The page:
Neuro-ophthalmologic complications of giant cell arteritis: Diagnosis and treatment

Alexander S. Fein, Melissa W. Ko

Research output: Contribution to journalArticlepeer-review

9 Scopus citations


Giant cell arteritis (GCA) is the most common vasculitis in individuals 50 years or older, with a lifetime risk in the United States of 1% in women and 0.5% in men. It is a granulomatous disease that affects large- and medium-sized vessels, most notably the branches of the internal and external carotid arteries. GCA can cause both afferent and efferent visual manifestations, the most common being arteritic anterior ischemic optic neuropathy. Diagnosis of GCA is made using criteria developed by the American College of Rheumatology, which include clinical signs, positive biopsy, and elevated erythrocyte sedimentation rate. C-reactive protein and platelet counts may be elevated in GCA, and noninvasive imaging modalities such as Doppler ultrasound and magnetic resonance imaging are now being used to aid in diagnosis. While glucocorticoids are the mainstay of treatment for GCA, new breakthrough treatments such as tocilizumab (an anti-IL-6 receptor antibody) have shown great promise in causing disease remission and reducing the cumulative glucocorticoid dose. Emerging therapies such as abatacept and ustekinumab are still being studied and may be of use to clinicians in the future.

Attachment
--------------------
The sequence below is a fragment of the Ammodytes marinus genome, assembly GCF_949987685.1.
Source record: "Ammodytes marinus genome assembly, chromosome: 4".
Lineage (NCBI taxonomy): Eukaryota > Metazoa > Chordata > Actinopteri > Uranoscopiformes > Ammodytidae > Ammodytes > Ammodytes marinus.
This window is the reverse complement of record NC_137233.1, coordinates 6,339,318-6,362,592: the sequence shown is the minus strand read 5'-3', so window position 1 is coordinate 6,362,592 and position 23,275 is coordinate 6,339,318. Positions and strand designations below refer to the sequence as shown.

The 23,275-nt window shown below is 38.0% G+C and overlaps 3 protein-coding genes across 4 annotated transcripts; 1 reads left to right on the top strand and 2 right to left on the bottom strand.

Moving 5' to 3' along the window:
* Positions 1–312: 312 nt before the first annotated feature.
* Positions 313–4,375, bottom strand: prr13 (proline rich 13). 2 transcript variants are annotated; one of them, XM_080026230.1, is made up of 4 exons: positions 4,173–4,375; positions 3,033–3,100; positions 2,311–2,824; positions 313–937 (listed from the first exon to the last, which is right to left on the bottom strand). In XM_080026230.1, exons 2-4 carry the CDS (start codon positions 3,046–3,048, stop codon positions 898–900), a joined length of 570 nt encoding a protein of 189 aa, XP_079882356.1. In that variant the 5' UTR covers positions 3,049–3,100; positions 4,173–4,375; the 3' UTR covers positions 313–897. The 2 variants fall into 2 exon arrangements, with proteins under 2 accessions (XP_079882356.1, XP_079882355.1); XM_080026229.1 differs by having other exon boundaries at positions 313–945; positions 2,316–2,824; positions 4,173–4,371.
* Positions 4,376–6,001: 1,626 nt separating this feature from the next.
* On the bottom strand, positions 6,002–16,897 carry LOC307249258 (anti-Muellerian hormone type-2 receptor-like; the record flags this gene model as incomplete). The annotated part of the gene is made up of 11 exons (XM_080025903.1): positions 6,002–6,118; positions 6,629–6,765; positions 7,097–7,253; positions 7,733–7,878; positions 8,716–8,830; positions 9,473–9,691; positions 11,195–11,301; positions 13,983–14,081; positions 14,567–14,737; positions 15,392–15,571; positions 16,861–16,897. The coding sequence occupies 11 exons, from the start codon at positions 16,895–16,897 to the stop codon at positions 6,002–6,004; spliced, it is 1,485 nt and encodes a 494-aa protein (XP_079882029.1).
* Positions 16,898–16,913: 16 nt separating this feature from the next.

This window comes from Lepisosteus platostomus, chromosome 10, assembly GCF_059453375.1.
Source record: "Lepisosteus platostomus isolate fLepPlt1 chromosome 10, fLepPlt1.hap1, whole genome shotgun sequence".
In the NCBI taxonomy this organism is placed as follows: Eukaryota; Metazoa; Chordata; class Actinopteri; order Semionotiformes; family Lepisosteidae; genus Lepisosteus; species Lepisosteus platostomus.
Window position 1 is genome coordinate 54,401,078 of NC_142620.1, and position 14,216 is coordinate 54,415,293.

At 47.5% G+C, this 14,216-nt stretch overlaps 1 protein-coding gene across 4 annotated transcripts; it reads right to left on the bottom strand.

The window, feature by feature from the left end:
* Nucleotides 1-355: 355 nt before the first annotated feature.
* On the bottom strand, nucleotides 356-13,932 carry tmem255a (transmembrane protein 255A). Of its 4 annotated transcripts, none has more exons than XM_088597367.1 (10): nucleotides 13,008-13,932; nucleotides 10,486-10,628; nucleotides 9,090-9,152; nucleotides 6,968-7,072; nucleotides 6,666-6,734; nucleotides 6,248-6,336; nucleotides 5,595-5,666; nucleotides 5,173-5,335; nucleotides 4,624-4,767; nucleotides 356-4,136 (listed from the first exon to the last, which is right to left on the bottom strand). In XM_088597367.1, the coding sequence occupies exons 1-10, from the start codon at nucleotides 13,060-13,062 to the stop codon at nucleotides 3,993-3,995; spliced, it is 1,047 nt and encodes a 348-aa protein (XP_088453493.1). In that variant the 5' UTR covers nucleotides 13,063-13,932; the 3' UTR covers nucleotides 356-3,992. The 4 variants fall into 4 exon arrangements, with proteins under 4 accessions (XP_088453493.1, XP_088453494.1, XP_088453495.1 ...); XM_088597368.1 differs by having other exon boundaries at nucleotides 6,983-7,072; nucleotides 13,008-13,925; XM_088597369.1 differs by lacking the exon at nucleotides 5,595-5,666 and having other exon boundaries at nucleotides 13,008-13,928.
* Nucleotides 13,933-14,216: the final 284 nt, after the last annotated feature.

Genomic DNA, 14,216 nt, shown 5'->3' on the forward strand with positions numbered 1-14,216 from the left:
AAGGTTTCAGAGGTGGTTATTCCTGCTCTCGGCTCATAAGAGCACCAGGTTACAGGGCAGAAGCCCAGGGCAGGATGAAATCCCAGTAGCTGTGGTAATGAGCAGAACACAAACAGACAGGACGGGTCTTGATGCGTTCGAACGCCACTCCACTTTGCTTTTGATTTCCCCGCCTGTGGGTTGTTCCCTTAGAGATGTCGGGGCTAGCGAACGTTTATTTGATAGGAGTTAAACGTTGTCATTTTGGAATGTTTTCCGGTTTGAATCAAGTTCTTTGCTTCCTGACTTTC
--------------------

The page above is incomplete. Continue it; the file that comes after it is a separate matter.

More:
Original languageEnglish
Pages (from-to)673-681
Number of pages9
JournalSeminars in Neurology
Issue number6
StatePublished - 2019


  • Diagnosis
  • Giant cell arteritis
  • Neuro-ophthalmology
  • Temporal arteritis
  • Treatment


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